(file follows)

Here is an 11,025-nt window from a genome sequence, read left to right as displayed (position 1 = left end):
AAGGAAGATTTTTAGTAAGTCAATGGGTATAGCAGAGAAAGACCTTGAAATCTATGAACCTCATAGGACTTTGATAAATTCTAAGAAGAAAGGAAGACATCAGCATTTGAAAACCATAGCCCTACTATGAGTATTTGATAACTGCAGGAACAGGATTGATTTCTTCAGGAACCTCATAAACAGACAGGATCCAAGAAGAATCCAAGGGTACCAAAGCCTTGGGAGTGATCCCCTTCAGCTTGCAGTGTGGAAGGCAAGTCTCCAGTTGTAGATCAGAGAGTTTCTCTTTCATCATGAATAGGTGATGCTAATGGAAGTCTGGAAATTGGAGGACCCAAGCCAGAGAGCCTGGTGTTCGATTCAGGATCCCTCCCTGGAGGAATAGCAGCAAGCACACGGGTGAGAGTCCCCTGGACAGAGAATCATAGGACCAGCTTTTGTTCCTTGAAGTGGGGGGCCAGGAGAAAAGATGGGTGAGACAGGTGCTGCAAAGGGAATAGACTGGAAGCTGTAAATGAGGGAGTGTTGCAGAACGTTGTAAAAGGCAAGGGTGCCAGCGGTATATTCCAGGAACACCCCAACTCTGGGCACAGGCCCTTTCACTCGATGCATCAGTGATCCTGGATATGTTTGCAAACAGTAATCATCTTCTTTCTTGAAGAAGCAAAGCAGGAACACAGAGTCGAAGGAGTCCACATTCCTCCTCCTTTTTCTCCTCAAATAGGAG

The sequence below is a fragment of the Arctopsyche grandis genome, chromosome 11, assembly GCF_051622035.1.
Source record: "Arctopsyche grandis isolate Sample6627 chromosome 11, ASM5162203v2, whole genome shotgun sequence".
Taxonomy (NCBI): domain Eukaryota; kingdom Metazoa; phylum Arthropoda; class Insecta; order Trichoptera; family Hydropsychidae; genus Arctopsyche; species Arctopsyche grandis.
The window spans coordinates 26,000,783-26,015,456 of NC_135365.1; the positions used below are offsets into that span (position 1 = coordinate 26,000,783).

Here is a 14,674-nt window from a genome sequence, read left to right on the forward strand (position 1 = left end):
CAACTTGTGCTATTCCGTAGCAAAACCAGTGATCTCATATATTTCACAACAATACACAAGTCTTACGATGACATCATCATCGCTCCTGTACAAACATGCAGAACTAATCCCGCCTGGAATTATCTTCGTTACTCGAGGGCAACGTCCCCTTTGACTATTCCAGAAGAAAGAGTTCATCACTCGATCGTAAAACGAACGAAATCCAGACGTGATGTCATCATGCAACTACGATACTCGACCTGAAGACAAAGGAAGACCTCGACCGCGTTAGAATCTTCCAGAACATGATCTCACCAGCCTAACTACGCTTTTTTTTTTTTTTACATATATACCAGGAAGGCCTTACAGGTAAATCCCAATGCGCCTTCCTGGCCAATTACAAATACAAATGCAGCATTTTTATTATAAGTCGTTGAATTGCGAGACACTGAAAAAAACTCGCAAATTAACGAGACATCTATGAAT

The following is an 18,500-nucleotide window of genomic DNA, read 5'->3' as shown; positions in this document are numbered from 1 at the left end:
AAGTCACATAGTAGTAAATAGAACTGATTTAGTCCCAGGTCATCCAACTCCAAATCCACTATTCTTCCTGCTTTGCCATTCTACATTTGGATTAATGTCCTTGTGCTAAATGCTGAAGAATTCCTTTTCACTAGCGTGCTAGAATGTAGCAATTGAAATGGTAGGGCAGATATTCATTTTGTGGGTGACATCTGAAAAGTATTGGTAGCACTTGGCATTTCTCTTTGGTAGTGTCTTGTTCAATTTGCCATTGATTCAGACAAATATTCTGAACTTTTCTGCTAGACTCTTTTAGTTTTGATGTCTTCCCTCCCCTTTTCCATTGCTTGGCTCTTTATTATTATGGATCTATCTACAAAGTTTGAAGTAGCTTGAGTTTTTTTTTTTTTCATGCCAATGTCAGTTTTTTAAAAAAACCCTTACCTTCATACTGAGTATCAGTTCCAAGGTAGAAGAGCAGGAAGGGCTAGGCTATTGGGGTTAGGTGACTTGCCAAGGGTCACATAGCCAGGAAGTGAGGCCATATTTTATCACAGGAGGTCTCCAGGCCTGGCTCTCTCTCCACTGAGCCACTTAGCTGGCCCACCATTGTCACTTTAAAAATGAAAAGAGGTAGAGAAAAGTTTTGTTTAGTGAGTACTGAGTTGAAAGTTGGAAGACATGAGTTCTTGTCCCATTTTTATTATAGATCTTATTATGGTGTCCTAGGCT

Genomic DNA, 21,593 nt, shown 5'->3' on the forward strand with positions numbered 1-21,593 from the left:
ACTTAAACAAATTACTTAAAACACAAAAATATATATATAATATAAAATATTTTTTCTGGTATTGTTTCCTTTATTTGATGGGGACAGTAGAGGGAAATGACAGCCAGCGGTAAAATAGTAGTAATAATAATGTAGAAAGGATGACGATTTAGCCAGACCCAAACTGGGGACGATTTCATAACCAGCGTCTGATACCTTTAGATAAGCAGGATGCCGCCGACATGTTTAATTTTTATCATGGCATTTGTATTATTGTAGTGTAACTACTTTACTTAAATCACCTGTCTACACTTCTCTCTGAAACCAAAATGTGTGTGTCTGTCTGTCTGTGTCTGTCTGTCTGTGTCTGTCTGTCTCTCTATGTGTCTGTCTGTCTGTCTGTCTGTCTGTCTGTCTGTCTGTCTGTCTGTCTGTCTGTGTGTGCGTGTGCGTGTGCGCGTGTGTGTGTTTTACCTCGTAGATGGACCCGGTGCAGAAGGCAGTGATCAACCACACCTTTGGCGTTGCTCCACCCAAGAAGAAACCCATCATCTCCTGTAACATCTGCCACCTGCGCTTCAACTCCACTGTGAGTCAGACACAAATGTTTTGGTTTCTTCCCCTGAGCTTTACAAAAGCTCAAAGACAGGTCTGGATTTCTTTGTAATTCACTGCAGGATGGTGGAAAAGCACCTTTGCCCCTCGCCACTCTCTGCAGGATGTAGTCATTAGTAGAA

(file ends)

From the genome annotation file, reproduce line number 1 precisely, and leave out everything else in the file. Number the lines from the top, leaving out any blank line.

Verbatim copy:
Here is an 11,025-nt window from a genome sequence, read left to right as displayed (position 1 = left end):